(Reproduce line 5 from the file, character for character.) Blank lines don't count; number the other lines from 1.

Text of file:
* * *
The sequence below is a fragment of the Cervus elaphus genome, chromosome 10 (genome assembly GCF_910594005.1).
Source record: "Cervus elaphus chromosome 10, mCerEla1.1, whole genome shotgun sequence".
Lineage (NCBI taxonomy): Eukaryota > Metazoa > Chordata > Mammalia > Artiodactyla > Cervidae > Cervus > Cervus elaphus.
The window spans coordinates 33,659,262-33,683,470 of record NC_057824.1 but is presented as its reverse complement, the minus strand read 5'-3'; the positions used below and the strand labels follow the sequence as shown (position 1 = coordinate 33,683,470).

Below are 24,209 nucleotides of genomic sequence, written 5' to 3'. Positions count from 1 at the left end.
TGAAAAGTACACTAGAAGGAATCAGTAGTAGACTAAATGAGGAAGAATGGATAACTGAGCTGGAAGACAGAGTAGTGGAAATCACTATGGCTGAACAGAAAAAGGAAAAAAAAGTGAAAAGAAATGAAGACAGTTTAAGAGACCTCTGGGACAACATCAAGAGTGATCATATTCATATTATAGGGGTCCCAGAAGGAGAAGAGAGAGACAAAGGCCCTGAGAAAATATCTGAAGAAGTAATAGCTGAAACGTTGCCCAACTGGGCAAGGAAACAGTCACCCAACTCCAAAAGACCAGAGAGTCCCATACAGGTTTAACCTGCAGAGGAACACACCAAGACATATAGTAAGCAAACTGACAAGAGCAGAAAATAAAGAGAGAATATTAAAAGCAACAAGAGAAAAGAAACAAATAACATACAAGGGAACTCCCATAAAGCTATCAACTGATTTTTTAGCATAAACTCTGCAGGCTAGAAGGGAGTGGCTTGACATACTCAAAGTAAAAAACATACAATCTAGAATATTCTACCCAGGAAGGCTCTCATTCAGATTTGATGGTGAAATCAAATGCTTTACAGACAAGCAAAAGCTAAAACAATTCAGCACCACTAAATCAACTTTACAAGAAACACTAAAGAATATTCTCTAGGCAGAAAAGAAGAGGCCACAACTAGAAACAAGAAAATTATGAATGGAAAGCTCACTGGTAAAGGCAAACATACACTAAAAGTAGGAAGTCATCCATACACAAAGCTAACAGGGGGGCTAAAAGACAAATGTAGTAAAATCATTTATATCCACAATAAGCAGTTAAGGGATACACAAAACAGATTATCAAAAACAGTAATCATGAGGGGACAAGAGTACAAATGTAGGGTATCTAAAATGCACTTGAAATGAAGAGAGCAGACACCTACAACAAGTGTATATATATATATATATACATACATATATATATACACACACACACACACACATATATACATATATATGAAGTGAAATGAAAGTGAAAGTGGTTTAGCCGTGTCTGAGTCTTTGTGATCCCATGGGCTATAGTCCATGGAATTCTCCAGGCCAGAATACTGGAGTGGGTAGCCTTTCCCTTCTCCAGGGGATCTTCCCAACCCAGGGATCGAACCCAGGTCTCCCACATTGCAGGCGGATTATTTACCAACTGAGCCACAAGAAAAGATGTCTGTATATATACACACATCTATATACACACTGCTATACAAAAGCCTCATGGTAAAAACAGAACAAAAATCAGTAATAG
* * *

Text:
Below are 24,209 nucleotides of genomic sequence, written 5' to 3'. Positions count from 1 at the left end.